As you emerge and decide to wander the ruined face of the planet a mode of reliable transportation other than your own feet could be highly desirable. After months in the dark and dank dungeonesque confines, you might not be an efficient ambler. And even if you are, your foraging will be limited by how much you can carry. There is a reason why humans worked so hard to tame horses. And then have since gone onto building greater and more powerful modes of transport.

I've discussed the topic before in a previous post. I don't recall what option I backed at the time.

Hundreds of Millions, of not Billions of people all around the world use bicycles for their routine transportation needs. The Bicycle has been popular for more than a hundred years. Owning and learning to ride a bicycle is a rite of passage for many American children, especially those who live in suburban or rural areas. As a kid it seemed to take an hour to walk even a mile. I attribute this to the fact that children have short legs and a poor sense of time. A bike gives a child some freedom as their horizons expand.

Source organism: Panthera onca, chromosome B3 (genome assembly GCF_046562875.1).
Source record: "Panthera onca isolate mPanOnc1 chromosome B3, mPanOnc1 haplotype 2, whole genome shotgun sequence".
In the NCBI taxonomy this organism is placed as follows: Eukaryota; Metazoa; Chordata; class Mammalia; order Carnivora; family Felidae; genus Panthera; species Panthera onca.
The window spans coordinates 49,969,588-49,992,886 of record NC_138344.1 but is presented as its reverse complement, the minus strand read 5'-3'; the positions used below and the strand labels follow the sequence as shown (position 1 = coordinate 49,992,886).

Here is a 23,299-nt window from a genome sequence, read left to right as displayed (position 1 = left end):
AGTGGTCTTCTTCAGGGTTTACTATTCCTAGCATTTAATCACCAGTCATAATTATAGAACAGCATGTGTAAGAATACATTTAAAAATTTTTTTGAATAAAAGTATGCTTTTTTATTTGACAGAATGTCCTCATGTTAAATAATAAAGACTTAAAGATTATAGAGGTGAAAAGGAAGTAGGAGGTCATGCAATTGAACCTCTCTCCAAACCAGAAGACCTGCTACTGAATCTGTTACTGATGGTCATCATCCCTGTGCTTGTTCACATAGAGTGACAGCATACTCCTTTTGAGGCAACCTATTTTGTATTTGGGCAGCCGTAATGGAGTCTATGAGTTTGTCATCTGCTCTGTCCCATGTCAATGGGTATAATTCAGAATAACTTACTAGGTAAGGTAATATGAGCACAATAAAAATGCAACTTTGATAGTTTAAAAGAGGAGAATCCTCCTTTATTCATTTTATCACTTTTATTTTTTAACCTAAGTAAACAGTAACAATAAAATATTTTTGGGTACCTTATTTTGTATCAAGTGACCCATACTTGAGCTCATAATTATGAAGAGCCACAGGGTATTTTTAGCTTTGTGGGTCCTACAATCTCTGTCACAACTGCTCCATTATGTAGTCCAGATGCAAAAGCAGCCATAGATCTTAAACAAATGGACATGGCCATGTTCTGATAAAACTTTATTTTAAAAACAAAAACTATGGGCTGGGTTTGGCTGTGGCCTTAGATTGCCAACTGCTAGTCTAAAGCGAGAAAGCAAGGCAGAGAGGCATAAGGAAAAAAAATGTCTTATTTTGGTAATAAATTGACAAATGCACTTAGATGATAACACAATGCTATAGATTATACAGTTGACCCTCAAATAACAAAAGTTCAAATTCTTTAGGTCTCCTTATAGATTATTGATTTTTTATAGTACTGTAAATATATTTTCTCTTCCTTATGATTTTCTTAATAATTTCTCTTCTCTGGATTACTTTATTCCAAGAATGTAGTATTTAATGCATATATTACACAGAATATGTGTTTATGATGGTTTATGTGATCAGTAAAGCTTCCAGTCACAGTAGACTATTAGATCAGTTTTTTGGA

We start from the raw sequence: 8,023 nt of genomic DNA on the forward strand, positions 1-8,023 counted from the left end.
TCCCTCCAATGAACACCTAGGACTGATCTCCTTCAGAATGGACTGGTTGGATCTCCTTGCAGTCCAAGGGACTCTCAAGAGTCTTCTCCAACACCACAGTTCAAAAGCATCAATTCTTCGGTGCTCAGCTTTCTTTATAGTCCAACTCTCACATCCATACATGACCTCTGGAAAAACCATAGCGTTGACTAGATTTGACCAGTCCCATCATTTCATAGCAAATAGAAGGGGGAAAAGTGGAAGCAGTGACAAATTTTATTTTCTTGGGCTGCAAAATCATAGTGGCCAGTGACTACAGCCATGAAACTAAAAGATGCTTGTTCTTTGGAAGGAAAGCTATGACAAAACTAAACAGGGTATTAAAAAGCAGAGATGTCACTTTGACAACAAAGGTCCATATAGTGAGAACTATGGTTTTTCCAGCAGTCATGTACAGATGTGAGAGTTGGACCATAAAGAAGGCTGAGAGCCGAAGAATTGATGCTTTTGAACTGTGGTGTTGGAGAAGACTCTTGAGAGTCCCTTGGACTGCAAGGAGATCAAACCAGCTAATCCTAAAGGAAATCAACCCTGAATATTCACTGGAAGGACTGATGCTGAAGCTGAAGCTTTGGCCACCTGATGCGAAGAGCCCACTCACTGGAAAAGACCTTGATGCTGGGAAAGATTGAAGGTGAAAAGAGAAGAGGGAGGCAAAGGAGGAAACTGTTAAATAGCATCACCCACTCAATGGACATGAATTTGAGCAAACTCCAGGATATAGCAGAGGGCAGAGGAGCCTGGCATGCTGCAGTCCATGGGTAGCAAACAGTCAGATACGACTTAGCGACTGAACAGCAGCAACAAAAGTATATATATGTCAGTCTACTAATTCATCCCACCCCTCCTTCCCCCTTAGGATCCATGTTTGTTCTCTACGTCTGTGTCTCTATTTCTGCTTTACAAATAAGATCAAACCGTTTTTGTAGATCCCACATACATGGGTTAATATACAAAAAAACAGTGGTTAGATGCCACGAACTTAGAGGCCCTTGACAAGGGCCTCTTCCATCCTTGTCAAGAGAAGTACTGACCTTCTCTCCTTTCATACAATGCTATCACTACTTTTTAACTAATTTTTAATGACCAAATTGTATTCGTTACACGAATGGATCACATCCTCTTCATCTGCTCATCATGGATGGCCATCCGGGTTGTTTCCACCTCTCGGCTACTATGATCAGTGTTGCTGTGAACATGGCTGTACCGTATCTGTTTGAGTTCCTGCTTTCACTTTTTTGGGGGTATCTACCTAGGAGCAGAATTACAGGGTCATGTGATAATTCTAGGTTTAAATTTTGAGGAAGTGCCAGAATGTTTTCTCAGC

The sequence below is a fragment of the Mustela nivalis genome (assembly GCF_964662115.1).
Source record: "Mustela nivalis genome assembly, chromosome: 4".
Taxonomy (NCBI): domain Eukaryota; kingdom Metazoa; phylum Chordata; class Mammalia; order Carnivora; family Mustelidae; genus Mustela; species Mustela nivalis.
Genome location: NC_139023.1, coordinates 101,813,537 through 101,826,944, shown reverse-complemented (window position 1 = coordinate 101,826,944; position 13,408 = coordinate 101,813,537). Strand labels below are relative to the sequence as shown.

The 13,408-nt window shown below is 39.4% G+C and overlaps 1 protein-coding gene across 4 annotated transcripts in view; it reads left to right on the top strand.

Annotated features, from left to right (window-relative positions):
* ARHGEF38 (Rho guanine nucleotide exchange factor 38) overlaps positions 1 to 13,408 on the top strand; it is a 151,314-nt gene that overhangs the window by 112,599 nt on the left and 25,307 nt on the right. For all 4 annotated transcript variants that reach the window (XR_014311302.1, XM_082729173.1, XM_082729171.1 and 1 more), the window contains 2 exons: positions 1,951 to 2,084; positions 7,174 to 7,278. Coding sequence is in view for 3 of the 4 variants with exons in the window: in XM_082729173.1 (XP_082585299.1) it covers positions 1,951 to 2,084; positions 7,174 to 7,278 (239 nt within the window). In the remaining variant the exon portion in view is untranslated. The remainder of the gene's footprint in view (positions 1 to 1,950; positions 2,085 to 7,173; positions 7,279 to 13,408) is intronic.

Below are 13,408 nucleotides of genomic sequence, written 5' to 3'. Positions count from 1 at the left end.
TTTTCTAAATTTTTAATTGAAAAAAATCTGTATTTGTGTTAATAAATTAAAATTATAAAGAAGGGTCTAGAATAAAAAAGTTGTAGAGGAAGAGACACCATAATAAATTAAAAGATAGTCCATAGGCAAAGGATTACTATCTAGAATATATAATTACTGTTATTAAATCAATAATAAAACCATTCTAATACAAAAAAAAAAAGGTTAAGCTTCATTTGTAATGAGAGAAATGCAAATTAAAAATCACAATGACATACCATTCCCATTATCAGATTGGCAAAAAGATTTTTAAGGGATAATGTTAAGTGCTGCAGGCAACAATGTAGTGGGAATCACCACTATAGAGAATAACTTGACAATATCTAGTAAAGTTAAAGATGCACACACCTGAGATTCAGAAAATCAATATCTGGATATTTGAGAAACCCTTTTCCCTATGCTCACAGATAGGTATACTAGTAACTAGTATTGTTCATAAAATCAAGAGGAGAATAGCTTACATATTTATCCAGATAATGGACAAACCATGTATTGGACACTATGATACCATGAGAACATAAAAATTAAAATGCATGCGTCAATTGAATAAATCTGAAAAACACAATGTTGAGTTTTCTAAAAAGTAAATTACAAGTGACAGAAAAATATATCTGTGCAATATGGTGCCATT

Learning was intimidating as a child. My first bike was black with yellow highlights and came with training wheels. I would wish that the rest of life had training wheels, if I knew what the wish meant. Sounds absurd right?

It is possible to install a small engine to transform them into Motorcycles. This makes the bicycle fantastically adaptable.

I know how to ride a bike. I picked up the skill when I was six, though I'm not too practiced these days. I have a car for long distance travel and prefer my to have my feet on the ground for exercise purposes. I loved my bike as a kid, and had at least one stolen, mostly due to my own lack of care – a hard lesson learned for a 9 year old. My bike sits in storage waiting the final days, where it will remain until it is needed.